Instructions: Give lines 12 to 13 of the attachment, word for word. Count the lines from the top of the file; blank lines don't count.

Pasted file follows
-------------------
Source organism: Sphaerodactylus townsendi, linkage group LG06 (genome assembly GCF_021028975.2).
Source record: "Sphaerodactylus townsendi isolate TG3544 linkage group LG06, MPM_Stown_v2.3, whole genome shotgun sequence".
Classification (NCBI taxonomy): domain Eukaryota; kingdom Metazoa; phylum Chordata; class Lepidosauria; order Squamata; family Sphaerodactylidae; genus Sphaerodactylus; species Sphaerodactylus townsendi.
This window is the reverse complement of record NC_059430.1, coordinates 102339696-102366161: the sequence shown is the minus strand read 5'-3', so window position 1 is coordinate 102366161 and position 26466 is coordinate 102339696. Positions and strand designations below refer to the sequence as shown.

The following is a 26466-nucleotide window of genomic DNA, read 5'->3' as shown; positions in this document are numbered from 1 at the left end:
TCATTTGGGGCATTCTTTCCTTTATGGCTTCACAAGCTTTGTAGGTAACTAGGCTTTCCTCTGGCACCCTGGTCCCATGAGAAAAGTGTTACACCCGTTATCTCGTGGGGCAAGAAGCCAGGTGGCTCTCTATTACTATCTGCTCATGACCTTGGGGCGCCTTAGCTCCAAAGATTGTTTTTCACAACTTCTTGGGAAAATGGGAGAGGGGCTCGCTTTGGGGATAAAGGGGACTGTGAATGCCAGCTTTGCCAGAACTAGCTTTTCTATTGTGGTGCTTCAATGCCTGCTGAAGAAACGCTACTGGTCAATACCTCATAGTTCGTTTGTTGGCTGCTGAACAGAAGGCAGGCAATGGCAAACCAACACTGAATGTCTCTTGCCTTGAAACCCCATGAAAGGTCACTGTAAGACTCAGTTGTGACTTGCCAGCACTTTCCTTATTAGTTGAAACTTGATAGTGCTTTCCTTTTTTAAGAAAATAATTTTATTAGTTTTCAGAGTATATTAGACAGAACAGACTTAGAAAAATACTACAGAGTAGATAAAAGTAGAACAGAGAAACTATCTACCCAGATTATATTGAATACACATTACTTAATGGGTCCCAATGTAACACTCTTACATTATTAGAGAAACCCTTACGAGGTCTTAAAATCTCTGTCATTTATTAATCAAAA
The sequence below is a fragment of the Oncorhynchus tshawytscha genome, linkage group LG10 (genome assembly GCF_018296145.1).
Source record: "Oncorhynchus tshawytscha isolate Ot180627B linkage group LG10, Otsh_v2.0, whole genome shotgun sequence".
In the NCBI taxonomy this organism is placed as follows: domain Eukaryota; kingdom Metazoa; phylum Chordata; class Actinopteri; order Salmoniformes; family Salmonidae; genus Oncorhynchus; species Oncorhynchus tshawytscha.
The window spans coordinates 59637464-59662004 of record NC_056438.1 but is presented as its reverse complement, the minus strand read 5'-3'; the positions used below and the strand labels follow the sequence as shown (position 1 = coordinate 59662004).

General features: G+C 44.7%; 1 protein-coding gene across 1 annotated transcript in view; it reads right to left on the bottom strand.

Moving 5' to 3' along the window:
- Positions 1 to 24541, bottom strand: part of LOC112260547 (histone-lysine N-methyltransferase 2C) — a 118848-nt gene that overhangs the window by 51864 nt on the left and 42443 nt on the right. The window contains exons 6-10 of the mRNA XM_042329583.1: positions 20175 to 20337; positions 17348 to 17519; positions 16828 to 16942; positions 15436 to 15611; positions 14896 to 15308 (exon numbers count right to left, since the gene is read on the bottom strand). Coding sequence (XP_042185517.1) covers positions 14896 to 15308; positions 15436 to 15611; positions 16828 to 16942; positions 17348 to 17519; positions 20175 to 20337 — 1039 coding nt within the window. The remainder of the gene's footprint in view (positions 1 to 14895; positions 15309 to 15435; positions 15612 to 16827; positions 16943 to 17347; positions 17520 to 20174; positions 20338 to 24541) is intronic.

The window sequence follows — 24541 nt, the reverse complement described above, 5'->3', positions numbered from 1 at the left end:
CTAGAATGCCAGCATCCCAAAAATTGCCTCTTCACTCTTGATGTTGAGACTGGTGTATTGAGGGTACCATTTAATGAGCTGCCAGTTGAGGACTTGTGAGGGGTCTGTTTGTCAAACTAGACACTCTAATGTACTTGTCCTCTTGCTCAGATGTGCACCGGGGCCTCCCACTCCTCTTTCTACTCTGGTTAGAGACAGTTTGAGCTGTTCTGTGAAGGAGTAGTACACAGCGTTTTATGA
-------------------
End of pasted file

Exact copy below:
Moving 5' to 3' along the window:
- Positions 1 to 24541, bottom strand: part of LOC112260547 (histone-lysine N-methyltransferase 2C) — a 118848-nt gene that overhangs the window by 51864 nt on the left and 42443 nt on the right. The window contains exons 6-10 of the mRNA XM_042329583.1: positions 20175 to 20337; positions 17348 to 17519; positions 16828 to 16942; positions 15436 to 15611; positions 14896 to 15308 (exon numbers count right to left, since the gene is read on the bottom strand). Coding sequence (XP_042185517.1) covers positions 14896 to 15308; positions 15436 to 15611; positions 16828 to 16942; positions 17348 to 17519; positions 20175 to 20337 — 1039 coding nt within the window. The remainder of the gene's footprint in view (positions 1 to 14895; positions 15309 to 15435; positions 15612 to 16827; positions 16943 to 17347; positions 17520 to 20174; positions 20338 to 24541) is intronic.